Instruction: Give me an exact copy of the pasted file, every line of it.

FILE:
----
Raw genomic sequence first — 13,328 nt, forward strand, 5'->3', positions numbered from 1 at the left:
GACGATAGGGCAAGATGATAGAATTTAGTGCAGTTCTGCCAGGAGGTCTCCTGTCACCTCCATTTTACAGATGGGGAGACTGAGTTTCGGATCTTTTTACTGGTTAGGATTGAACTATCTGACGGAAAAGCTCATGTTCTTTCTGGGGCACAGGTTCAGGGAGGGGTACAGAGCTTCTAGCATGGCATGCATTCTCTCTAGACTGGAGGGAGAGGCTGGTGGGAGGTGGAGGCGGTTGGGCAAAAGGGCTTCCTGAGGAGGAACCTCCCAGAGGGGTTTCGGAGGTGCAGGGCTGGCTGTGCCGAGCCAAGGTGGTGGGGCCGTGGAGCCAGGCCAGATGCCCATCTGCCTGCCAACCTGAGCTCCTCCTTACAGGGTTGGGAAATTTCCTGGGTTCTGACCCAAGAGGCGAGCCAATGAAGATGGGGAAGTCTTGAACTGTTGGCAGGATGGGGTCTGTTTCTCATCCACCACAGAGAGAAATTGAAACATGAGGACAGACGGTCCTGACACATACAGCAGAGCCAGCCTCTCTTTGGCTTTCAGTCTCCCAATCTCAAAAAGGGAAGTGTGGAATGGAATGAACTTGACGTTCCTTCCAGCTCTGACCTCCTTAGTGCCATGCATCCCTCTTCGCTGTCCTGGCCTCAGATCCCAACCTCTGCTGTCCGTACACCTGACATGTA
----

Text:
Raw genomic sequence first — 13,328 nt, forward strand, 5'->3', positions numbered from 1 at the left:
GACGATAGGGCAAGATGATAGAATTTAGTGCAGTTCTGCCAGGAGGTCTCCTGTCACCTCCATTTTACAGATGGGGAGACTGAGTTTCGGATCTTTTTACTGGTTAGGATTGAACTATCTGACGGAAAAGCTCATGTTCTTTCTGGGGCACAGGTTCAGGGAGGGGTACAGAGCTTCTAGCATGGCATGCATTCTCTCTAGACTGGAGGGAGAGGCTGGTGGGAGGTGGAGGCGGTTGGGCAAAAGGGCTTCCTGAGGAGGAACCTCCCAGAGGGGTTTCGGAGGTGCAGGGCTGGCTGTGCCGAGCCAAGGTGGTGGGGCCGTGGAGCCAGGCCAGATGCCCATCTGCCTGCCAACCTGAGCTCCTCCTTACAGGGTTGGGAAATTTCCTGGGTTCTGACCCAAGAGGCGAGCCAATGAAGATGGGGAAGTCTTGAACTGTTGGCAGGATGGGGTCTGTTTCTCATCCACCACAGAGAGAAATTGAAACATGAGGACAGACGGTCCTGACACATACAGCAGAGCCAGCCTCTCTTTGGCTTTCAGTCTCCCAATCTCAAAAAGGGAAGTGTGGAATGGAATGAACTTGACGTTCCTTCCAGCTCTGACCTCCTTAGTGCCATGCATCCCTCTTCGCTGTCCTGGCCTCAGATCCCAACCTCTGCTGTCCGTACACCTGACATGTA